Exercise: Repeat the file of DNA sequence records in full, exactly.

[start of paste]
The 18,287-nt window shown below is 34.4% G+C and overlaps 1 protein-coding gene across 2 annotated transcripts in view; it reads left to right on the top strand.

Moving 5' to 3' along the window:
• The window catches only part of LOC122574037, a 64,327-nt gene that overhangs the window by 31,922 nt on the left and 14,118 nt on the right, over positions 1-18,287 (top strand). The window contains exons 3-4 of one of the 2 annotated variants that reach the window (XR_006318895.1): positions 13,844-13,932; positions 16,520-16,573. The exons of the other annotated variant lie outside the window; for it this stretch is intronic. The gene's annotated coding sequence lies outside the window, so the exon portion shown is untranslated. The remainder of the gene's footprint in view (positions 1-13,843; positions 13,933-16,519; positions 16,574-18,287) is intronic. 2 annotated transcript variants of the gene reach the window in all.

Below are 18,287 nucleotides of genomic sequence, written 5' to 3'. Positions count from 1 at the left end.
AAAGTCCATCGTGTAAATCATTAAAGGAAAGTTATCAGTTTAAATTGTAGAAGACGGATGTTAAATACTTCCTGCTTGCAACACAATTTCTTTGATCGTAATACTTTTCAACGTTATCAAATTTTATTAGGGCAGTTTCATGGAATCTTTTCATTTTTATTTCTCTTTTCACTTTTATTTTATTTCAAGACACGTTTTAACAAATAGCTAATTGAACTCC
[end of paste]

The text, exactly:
The 18,287-nt window shown below is 34.4% G+C and overlaps 1 protein-coding gene across 2 annotated transcripts in view; it reads left to right on the top strand.

Moving 5' to 3' along the window:
• The window catches only part of LOC122574037, a 64,327-nt gene that overhangs the window by 31,922 nt on the left and 14,118 nt on the right, over positions 1-18,287 (top strand). The window contains exons 3-4 of one of the 2 annotated variants that reach the window (XR_006318895.1): positions 13,844-13,932; positions 16,520-16,573. The exons of the other annotated variant lie outside the window; for it this stretch is intronic. The gene's annotated coding sequence lies outside the window, so the exon portion shown is untranslated. The remainder of the gene's footprint in view (positions 1-13,843; positions 13,933-16,519; positions 16,574-18,287) is intronic. 2 annotated transcript variants of the gene reach the window in all.

Below are 18,287 nucleotides of genomic sequence, written 5' to 3'. Positions count from 1 at the left end.
AAAGTCCATCGTGTAAATCATTAAAGGAAAGTTATCAGTTTAAATTGTAGAAGACGGATGTTAAATACTTCCTGCTTGCAACACAATTTCTTTGATCGTAATACTTTTCAACGTTATCAAATTTTATTAGGGCAGTTTCATGGAATCTTTTCATTTTTATTTCTCTTTTCACTTTTATTTTATTTCAAGACACGTTTTAACAAATAGCTAATTGAACTCC